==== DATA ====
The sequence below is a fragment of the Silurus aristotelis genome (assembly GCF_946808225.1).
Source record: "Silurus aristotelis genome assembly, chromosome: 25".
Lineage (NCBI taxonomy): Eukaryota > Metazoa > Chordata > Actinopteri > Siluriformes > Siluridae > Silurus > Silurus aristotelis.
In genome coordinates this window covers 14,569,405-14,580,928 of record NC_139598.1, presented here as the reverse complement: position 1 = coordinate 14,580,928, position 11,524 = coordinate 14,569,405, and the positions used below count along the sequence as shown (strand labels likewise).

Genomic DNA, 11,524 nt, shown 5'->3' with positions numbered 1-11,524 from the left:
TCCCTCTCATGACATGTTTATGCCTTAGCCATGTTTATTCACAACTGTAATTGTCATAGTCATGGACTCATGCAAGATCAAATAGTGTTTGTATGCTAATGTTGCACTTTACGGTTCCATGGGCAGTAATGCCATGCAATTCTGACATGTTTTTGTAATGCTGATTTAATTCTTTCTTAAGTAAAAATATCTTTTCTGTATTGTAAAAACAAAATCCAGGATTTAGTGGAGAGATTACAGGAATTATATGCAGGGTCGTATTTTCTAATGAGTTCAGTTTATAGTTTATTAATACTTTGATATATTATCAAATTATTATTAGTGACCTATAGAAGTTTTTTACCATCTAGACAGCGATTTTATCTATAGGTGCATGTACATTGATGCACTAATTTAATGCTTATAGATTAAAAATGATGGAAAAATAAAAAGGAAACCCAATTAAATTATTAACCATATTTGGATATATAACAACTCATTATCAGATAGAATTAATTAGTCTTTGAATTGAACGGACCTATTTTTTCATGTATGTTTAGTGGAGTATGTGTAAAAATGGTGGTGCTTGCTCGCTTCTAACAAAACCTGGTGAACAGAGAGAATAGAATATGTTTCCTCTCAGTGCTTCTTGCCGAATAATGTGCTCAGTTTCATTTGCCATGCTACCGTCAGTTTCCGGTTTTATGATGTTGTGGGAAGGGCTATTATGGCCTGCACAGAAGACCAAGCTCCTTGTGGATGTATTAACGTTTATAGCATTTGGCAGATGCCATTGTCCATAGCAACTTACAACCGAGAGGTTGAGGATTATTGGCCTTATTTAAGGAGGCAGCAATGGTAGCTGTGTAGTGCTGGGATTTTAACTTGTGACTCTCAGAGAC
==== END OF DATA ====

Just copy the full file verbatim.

The sequence below is a fragment of the Silurus aristotelis genome (assembly GCF_946808225.1).
Source record: "Silurus aristotelis genome assembly, chromosome: 25".
Lineage (NCBI taxonomy): Eukaryota > Metazoa > Chordata > Actinopteri > Siluriformes > Siluridae > Silurus > Silurus aristotelis.
In genome coordinates this window covers 14,569,405-14,580,928 of record NC_139598.1, presented here as the reverse complement: position 1 = coordinate 14,580,928, position 11,524 = coordinate 14,569,405, and the positions used below count along the sequence as shown (strand labels likewise).

Genomic DNA, 11,524 nt, shown 5'->3' with positions numbered 1-11,524 from the left:
TCCCTCTCATGACATGTTTATGCCTTAGCCATGTTTATTCACAACTGTAATTGTCATAGTCATGGACTCATGCAAGATCAAATAGTGTTTGTATGCTAATGTTGCACTTTACGGTTCCATGGGCAGTAATGCCATGCAATTCTGACATGTTTTTGTAATGCTGATTTAATTCTTTCTTAAGTAAAAATATCTTTTCTGTATTGTAAAAACAAAATCCAGGATTTAGTGGAGAGATTACAGGAATTATATGCAGGGTCGTATTTTCTAATGAGTTCAGTTTATAGTTTATTAATACTTTGATATATTATCAAATTATTATTAGTGACCTATAGAAGTTTTTTACCATCTAGACAGCGATTTTATCTATAGGTGCATGTACATTGATGCACTAATTTAATGCTTATAGATTAAAAATGATGGAAAAATAAAAAGGAAACCCAATTAAATTATTAACCATATTTGGATATATAACAACTCATTATCAGATAGAATTAATTAGTCTTTGAATTGAACGGACCTATTTTTTCATGTATGTTTAGTGGAGTATGTGTAAAAATGGTGGTGCTTGCTCGCTTCTAACAAAACCTGGTGAACAGAGAGAATAGAATATGTTTCCTCTCAGTGCTTCTTGCCGAATAATGTGCTCAGTTTCATTTGCCATGCTACCGTCAGTTTCCGGTTTTATGATGTTGTGGGAAGGGCTATTATGGCCTGCACAGAAGACCAAGCTCCTTGTGGATGTATTAACGTTTATAGCATTTGGCAGATGCCATTGTCCATAGCAACTTACAACCGAGAGGTTGAGGATTATTGGCCTTATTTAAGGAGGCAGCAATGGTAGCTGTGTAGTGCTGGGATTTTAACTTGTGACTCTCAGAGAC